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Capitals 1

Video (from Youtube): Capitalisation in Grammar by Mometrix Academy: (new tab). (Watching time:  2m:36s)

This video contains really short quick overview of the main rules for using capitals. They appear in a different order from our lessons, but they cover similar material to the information we have in all our capitalisation lessons.

Basic use

For starting sentences, proper names and I
Capitalisation is used in general to emphasise important things, but must not be over used. At the most basic level every sentence starts with a capital letter, and names of people, geographical locations, days and months must start with a capital. The word I is always a capital.

After reading the initial study, even Simon found the argument unconvincing.

I have only been to Paris once, and I loved it

Names of organisations, events, and brands

Names of organisations start with capitals.

Organisation names are like proper nouns holding the same status as the names of people and places.

The World Health Organisation is based in Zurich and is a member of the United Nations Development Group.

Names of events (including historical events):
Events often start with capitals, such as the Cold War, the Norman Conquest, the Big Day Out.
Non-specific events, such as the opening of the duck shooting season in New Zealand would not be capitalised, but the Kawhia Kai Festival would be (even though the former attracts more participants)!

France was the country most affected by the horrors of World War I

New Zealand has twice made the play-off stage at the soccer World Cup

Brand names.

From the original Budweiser clydesdale commercial on Youtube: “♫ Just say Budweiser, ♪ you’ve said it all ♭♩”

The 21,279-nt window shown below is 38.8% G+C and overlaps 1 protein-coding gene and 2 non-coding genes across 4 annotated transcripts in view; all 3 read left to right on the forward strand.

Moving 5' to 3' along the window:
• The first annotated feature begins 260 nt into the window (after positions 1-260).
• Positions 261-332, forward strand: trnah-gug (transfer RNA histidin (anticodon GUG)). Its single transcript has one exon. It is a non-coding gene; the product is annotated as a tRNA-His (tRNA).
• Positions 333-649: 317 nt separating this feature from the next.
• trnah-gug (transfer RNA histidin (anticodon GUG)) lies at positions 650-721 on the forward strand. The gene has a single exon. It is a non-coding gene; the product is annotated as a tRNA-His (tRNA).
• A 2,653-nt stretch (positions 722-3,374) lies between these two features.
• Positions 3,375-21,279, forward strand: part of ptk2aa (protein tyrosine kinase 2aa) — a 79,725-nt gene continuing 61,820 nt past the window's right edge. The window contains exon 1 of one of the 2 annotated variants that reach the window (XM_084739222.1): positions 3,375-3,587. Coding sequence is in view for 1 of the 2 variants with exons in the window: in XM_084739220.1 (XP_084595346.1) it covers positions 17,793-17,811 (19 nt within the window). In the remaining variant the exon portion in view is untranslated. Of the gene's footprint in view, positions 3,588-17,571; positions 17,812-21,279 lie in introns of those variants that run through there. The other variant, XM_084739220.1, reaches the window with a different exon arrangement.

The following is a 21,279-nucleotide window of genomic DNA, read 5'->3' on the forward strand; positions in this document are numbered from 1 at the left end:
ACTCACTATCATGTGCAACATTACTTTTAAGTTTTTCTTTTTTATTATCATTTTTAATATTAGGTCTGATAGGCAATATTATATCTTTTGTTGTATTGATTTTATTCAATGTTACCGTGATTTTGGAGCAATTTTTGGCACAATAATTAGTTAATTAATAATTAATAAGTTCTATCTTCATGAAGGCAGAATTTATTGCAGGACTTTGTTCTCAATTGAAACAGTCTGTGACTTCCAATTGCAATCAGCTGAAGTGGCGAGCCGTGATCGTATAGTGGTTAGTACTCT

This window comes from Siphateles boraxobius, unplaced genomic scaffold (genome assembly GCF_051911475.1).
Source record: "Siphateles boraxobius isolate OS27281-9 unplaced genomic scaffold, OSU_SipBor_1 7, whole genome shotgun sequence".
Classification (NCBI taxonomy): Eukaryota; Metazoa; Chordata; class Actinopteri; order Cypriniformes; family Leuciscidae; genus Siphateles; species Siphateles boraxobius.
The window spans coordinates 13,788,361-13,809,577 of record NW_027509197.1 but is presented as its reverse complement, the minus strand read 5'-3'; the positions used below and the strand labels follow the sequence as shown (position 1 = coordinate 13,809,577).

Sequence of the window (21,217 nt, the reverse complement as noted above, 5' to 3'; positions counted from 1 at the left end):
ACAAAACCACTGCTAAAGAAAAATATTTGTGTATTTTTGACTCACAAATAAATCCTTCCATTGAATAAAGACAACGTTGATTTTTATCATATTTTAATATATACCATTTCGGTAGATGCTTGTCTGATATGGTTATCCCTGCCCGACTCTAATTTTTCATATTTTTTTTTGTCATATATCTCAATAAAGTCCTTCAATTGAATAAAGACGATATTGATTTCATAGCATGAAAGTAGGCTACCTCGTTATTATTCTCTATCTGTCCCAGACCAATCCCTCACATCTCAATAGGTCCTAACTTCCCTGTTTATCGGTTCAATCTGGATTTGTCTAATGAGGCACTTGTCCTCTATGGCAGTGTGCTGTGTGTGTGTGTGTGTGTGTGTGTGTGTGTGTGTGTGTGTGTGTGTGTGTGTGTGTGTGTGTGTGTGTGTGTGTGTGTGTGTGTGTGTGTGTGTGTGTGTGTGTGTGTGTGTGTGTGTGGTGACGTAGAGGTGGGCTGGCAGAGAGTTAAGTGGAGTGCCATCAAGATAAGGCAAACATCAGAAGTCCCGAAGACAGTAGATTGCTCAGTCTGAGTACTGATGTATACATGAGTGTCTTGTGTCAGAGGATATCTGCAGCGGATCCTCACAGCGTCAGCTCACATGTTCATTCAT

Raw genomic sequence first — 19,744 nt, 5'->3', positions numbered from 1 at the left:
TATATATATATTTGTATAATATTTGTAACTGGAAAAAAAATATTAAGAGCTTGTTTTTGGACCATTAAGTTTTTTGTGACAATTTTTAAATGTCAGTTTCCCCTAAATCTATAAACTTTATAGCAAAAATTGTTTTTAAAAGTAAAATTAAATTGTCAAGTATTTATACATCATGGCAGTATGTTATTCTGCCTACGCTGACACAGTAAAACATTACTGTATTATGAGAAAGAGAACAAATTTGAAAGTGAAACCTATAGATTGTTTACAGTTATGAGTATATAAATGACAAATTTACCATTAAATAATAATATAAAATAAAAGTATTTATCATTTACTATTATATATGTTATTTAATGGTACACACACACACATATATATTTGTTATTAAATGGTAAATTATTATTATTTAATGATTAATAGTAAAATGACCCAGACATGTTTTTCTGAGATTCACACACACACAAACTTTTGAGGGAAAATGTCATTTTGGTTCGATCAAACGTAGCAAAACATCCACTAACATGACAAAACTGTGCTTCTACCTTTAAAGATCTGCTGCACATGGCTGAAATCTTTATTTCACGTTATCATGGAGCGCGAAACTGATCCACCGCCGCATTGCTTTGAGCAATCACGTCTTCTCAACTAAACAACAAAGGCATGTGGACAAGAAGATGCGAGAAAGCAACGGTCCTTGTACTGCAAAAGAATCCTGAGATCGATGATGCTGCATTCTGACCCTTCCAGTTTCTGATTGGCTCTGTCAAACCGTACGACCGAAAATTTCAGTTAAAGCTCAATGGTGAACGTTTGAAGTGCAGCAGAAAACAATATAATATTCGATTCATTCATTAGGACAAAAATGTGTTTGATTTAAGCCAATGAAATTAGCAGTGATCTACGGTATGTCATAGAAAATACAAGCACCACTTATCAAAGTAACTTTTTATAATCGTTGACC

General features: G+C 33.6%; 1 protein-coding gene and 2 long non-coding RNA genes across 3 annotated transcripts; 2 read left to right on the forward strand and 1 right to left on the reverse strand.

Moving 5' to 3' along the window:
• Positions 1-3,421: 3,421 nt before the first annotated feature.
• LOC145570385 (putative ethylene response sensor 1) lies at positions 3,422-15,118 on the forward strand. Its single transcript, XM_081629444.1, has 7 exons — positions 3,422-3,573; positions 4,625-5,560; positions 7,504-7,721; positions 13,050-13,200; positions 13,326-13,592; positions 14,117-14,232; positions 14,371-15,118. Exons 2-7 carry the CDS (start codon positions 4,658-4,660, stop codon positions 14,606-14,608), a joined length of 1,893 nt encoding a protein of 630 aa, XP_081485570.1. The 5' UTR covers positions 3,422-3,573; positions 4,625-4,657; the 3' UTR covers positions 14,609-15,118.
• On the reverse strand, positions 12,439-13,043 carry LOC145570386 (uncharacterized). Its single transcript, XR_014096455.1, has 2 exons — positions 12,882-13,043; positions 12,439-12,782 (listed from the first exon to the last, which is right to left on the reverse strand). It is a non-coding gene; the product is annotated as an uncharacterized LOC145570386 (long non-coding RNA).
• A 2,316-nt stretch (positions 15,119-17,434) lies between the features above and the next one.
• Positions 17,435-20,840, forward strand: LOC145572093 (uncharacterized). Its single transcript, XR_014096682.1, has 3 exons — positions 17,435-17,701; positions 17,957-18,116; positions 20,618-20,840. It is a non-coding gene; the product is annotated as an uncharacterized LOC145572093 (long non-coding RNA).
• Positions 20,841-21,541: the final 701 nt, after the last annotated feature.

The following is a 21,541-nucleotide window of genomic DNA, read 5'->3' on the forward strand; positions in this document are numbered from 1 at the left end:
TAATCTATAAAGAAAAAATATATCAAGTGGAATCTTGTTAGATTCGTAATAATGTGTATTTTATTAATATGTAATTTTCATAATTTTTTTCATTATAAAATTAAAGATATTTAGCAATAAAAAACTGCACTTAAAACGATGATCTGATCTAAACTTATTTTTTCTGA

Specific documents

Documents and acts of parliament and legislation:

If you are writing about New Zealand’s Resource Management Act, the Health and Safety in Employment Act 1992, the Sale and Supply of Alcohol Act 2012, or the Privacy Act, you will notice that they are capitalised, but not the small non-content in-between words like the, and or in. If in doubt, capitalise all the words.

The Crimes (Substituted Section 59) Amendment Act which comes into force this Friday.

1.Does this sentence use its capitals correctly?

The New Zealand Government’s new Food Bill sets out to replace outdated legislation, primarily the 1981 Food Act.


Why: It contains a specific named organisation (NZ Govt), a specific policy (Food Bill), and a snippet of legislation (1981 Food Act). They all require capitals.

2. Write this sentence correctly.

albert einstein worked in a university in bonn, before taking a permanent position at the university of zurich.

Albert Einstein worked in a university in Bonn, before taking a permanent position at the University of Zurich

Why: Albert – person’s name [proper noun] (and the start of the sentence) | Einstein – also a proper noun | university in Bonn – general unspecific university in the city of Bonn | University of Zurich – specific name of a university

3. Which of these require capitals?

Days of the week, months of the year | beginning of new sentences | names of seasons | people’s names, geographical locations

Days and months | beginning of sentences | people’s names and geographical locations

Why: Mount Taranaki, as a named mountain would always take a capital | Monday, Tuesday etc, January, February etc, days of week/months of year take capitals | Gobi Desert – specific named location needs a capital. But spring, summer etc, seasons of the year do not.

4. Select which of these require a capital, and those which do not.

world war 1 | kawhia kai festival | paul | dance party | united nations | auckland pride parade | australians | cup of tea

World War 1 | Kawhia Kai Festival | Paul | United Nations | Auckland Pride Parade | Australians
dance party | cup of tea

Why: dance party and cup of tea are the only items on the list that are used in a broad sense and are not referring to a specific person, event or organisation.